One more thing, Lawrence, I have found over the years that I now stick to drinking tea; falling off a fiddle is a long way to the ground and unlike a bass or a piano, it offers now support whatsoever!


Hey Tom,

Thanks for your "personal experiences" comment. I, myself, was never much of a heavy drinker (can't take the morning after well,.....big boom-booms in my head, the "Ungodly Spins".......OUCH!!!). Because of that I often became the designated driver to make sure my mates got home safely. Sometimes things may have happened that my friends didn't believe when I told them. And, not to get depressing but being real, some of those friends are not around today. I'm not going to preach at ye, Tom, but I am a Dad, and have told my kids (2 boys and 1 girl) to be cool. I would say to each of them, "I'm not telling you not to drink,.....I'm just saying watch yourself and take it easy. Moderation is the key to having a good time but staying alive". I apologize to you if this comes across heavy, but your comment touched a part of me that brought up some not-so-pleasant memories with my own children (wrecked cars, lost money, stupid choices, night in jail, trouble with the police, rehab for one of them, etc.).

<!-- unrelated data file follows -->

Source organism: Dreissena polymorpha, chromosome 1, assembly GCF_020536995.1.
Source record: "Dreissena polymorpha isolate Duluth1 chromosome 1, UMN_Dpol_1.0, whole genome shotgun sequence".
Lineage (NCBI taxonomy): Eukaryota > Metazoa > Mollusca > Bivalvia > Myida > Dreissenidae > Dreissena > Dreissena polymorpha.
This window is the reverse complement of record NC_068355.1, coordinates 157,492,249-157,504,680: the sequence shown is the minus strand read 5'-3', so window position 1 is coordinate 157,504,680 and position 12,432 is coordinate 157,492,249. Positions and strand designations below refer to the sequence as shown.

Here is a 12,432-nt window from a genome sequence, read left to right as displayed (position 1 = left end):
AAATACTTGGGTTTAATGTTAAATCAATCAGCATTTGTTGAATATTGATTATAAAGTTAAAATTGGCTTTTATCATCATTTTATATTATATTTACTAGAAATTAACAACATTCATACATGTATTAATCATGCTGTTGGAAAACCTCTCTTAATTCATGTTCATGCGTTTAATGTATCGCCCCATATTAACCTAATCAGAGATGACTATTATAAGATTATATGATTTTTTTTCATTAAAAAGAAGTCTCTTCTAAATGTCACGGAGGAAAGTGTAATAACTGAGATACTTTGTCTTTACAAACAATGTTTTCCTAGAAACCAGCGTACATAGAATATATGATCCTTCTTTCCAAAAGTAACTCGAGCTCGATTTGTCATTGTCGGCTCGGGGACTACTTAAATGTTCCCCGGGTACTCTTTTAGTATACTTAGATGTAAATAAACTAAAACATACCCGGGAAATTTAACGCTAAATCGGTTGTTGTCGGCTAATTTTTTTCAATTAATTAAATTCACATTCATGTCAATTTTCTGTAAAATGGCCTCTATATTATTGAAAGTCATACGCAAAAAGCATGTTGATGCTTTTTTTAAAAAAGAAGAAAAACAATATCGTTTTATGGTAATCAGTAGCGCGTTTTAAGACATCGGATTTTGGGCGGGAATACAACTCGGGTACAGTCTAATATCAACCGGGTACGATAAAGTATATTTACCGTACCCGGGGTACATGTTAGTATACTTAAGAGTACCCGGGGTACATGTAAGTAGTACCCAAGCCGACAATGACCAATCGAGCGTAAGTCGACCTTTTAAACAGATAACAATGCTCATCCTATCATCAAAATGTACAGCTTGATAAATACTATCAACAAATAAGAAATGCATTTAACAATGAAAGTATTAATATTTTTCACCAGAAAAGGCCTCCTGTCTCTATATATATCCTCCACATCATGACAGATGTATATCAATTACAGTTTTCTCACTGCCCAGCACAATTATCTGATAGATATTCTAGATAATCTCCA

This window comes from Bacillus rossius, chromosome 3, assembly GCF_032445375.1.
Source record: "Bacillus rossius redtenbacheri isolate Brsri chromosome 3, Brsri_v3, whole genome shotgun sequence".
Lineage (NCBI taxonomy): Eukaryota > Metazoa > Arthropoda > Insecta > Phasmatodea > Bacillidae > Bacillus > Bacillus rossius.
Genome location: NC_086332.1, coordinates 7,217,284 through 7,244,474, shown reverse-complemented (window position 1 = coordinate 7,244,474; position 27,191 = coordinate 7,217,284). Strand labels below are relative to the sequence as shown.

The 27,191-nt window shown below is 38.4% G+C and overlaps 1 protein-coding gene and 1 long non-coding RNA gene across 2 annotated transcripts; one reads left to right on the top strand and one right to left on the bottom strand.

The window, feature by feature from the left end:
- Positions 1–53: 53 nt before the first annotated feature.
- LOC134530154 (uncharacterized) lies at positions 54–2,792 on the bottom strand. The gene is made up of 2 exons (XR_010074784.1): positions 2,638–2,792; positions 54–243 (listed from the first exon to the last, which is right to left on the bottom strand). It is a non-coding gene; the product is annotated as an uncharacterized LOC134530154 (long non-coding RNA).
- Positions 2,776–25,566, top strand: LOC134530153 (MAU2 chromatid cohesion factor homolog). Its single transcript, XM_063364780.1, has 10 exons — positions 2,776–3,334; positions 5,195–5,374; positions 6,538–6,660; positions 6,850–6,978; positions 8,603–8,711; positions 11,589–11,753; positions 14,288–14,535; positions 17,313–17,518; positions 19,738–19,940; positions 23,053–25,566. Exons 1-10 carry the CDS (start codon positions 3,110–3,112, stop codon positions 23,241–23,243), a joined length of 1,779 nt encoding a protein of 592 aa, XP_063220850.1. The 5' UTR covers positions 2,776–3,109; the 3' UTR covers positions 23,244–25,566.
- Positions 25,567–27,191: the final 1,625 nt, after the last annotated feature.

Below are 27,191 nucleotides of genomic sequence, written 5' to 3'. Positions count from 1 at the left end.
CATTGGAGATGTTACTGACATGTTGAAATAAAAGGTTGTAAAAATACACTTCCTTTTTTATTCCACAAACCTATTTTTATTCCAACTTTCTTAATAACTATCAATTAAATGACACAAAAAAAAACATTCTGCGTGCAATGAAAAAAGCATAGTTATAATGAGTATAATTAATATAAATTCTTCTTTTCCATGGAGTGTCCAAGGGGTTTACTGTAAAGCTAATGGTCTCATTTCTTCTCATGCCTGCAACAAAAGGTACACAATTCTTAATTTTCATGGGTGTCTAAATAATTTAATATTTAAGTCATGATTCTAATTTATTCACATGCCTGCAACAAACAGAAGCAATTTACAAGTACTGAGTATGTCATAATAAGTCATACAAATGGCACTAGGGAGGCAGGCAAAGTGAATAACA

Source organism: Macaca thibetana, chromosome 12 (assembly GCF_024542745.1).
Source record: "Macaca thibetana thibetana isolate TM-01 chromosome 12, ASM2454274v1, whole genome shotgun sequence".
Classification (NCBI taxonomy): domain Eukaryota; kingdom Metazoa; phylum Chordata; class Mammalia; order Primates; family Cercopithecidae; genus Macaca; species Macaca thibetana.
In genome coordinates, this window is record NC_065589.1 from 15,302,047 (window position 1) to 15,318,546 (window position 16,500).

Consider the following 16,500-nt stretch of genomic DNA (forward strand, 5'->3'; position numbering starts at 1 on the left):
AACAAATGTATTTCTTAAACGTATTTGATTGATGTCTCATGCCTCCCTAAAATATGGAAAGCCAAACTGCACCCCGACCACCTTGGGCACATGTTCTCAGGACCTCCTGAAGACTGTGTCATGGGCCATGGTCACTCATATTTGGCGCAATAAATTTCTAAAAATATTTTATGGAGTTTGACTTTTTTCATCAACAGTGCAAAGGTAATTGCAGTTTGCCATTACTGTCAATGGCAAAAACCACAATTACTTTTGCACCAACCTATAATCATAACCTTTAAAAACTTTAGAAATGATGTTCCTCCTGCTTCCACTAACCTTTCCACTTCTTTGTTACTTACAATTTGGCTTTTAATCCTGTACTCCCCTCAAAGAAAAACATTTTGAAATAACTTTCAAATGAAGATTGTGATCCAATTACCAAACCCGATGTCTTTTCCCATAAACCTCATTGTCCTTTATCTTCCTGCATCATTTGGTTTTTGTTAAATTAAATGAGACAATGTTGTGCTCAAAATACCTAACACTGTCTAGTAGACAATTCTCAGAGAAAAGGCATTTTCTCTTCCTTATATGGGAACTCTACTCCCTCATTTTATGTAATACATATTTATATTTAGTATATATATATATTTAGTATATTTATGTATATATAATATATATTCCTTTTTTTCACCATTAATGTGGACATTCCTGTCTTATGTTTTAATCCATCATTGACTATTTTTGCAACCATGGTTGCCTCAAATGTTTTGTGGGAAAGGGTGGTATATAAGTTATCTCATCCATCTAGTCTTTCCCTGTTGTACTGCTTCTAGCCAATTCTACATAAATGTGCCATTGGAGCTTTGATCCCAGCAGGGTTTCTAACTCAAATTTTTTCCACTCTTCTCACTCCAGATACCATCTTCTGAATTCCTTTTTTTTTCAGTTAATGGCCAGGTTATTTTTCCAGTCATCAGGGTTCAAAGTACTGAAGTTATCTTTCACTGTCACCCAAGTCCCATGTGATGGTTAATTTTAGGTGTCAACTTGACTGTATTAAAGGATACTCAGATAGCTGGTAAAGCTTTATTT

I'm happy you have an outlet with ITM. Sounds to me like you're an accomplished musician with some pretty intense session mates and some pretty intense sessions. (Now the corny stuff>>>>) You're a young man with a possible bright future. Please be sure to be around to give us more stories of your musical experiences.

 Jesus, writing that out's a bit depressing. Cheers, Tom!!!!

My name's Danny, and going to sleep.